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Today in the Mission Yearbook

New York farm committed to ending racism and injustice in food system

Soul Fire Farm provides outreach opportunities for farming and activism

April 21, 2018

Staff and volunteers spend the months between April and November growing and cultivating crops at Soul Fire Farm. (Photo courtesy of Soul Fire Farm)

That’s a guiding philosophy of Soul Fire Farm, a farm in New York state with a goal to feed people living in “food apartheid” neighborhoods, a term used to describe areas with little or no access to fresh, healthy food. The Presbyterian Hunger Program was one of the first supporters of the farm, which was started in 2011.

“We grow our food and get it to those who need it most through a weekly doorstep delivery of vegetables and eggs. It goes to people who live in neighborhoods with no access to fresh, healthy food,” said Leah Penniman, co-founder and co-director of the farm. “People pay for food on a sliding scale, depending on their income. We work with many refugee families who receive a fully subsidized food share.”

The idea, according to Penniman, was to bring diverse communities together to share farming skills as well as promote spiritual activism, health and environmental justice. Penniman says the farm cares for the soil and uses sustainable growing methods that were taught by African and indigenous ancestors.

“We provide both young people and adults with opportunities to learn how to farm, run a business and organize for a more just food system,” she said. “Over a thousand people come through our trainings each year. Many of them, including Latinx, Asian and other people of color, go on to farm, run community gardens or take leadership in the food system.”

Penniman says racism and injustice are “baked into” the U.S. food system. A large percentage of U.S. food is grown by Hispanic and Latinx people, but they make up only 3 percent of farm management, she said. “On the consumer side,” she added, “if you have dark skin, you are four times more likely to live in neighborhoods without a supermarket or a farmers market. You are more likely to have diabetes, obesity and other diet-related illnesses. That’s not an accident; that’s policy, a systemic lack of access to food, land, credit and training.”

Between April and November, people come to the farm for trainings and workshops, whether it is for a few days or a week-long program. In the winter, Penniman finds herself on the speakers’ circuit, appearing at universities around the country as well as conferences related to food and social justice. She’s also writing a book, Farming While Black, which will be published by Chelsea Green this fall.

Soul Fire Farm grows enough food to feed 250 individuals a week through its farm share program. (Photo courtesy of Soul Fire Farm)

“We have three full-time year-round staff as well as five seasonal part-time employees. Our network of volunteers is large,” she said. “Every month, we have a volunteer day that draws about 60 people, and there is at least a dozen more that will do things remotely like research and translation.”

The farm is a nonprofit organization with a 15-member board of directors. Food production takes place on a portion of the 70 acres they steward. The farm grows vegetables and raises poultry for eggs to feed 250 individuals a week through its farm share program.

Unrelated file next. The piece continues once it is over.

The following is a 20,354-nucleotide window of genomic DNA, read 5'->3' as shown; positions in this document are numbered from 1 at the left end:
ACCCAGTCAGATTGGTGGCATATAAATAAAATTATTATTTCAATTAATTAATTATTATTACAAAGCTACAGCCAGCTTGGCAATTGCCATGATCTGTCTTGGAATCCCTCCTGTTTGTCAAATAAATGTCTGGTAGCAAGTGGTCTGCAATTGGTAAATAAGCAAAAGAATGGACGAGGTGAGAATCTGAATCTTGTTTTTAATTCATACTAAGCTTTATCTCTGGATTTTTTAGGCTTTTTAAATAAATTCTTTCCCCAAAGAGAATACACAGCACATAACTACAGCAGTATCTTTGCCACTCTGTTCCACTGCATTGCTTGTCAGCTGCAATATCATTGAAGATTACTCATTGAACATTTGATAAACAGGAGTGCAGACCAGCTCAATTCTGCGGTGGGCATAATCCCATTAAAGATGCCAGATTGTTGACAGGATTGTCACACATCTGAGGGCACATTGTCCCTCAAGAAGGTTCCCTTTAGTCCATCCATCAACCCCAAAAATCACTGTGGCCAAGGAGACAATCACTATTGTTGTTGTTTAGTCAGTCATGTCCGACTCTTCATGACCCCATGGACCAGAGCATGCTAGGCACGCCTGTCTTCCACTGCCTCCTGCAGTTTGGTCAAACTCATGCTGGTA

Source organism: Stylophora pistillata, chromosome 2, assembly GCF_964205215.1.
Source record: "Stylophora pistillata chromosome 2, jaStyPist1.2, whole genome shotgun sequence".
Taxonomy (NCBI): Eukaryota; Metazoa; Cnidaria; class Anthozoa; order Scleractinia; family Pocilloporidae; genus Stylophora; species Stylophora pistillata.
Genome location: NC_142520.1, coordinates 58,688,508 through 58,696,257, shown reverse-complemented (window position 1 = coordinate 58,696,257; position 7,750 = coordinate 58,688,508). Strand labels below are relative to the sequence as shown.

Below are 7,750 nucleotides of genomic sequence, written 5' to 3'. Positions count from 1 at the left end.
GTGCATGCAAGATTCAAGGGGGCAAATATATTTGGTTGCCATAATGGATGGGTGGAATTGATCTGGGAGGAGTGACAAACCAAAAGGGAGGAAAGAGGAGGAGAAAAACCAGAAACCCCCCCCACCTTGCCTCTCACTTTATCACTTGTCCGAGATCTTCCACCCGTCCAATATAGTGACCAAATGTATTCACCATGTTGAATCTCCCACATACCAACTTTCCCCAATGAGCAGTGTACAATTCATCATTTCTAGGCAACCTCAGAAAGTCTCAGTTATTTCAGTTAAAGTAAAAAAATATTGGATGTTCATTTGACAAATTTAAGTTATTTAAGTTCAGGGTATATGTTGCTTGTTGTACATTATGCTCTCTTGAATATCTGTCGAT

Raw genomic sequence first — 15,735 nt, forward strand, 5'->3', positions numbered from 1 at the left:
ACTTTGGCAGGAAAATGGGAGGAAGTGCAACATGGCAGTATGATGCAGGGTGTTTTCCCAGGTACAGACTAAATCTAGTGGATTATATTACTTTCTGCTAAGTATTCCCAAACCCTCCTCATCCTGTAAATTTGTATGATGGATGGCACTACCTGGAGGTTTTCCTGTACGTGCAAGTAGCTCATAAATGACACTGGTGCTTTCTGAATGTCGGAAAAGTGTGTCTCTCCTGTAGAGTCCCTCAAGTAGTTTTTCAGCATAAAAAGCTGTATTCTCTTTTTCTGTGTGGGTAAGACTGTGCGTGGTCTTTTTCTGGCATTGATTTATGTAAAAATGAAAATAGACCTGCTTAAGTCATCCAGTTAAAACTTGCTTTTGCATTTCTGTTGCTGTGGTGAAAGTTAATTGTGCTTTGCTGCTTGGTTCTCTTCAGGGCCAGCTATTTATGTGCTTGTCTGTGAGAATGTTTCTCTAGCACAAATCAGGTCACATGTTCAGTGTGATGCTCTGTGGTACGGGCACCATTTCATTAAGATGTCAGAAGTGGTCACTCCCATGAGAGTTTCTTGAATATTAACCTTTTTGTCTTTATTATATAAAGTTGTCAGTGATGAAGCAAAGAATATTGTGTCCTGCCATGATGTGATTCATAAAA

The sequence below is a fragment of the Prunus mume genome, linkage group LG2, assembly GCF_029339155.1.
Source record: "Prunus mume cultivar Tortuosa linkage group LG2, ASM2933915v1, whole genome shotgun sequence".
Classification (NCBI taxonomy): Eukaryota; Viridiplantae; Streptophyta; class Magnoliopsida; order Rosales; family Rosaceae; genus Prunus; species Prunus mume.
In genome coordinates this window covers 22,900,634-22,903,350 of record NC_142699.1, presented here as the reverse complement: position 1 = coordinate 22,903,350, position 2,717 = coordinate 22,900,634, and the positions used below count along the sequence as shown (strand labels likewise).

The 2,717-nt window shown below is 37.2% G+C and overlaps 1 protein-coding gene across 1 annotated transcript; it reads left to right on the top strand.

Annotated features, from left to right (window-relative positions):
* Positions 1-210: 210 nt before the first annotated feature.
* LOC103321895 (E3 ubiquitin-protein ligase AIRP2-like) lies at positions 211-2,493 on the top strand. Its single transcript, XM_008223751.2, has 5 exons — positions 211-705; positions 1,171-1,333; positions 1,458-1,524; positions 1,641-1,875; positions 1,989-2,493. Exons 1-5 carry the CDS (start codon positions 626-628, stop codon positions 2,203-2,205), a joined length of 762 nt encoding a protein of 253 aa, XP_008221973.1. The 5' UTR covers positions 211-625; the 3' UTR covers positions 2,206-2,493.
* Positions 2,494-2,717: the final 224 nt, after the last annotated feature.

The farm’s early support from the Presbyterian Hunger Program (PHP) has helped build the farm’s credibility with other foundations and leverage additional support, Penniman says.

Andrew Kang Bartlett, PHP’s associate for national hunger concerns, has visited the farm and has been impressed with what he’s seen.

“We first heard about Soul Fire Farm through partners in the U.S. Food Sovereignty Alliance,” said Kang Bartlett. “When I visited, along with the farmer from Stony Point Center and our hunger action advocate, I was amazed at the abundance of vegetables growing on this sloping and relatively small farm. The diversity was astounding.”

“But beyond the skillful farming was the commitment to justice, building relationships and weaving a web of solidarity with communities struggling on the margins,” he added.

The spring meeting of the PHP Advisory Committee was scheduled at Stony Point Center in part to enable participants to visit Soul Fire Farm and to learn about these initiatives.

In addition to providing fresh food and educational programs, Soul Fire Farm is also committed to reparations work. Alumni of their Black Latinx Farmers Immersion created a national reparations map to help return land and resources to communities of color.

“We are committed to a large-scale policy change and getting resources back to the people from whom it was stolen,” said Penniman. “We are working with several national alliances to change the rules of the system to make them fair for everyone.”

The work and grant partnerships of the Presbyterian Hunger Program are made possible by gifts to One Great Hour of Sharing.

Rick Jones, Mission Communications Strategist, Presbyterian Mission Agency

Today’s Focus:  Soul Fire Farm

Let us join in prayer for:

PC(USA) Agencies’ Staff

Melanie Komp, FDN
Laurie Kraus, PMA

Let us pray:

Lord, help us to sow seeds of justice and benevolence as we seek to follow your will. Guide us as we seek to alleviate suffering in your world, through the love of Jesus Christ. Amen.

Daily Readings

Morning Psalms 92; 149
First Reading Exodus 25:1-22
Second Reading Colossians 3:1-17
Gospel Reading Matthew 4:18-25
Evening Psalms 23; 114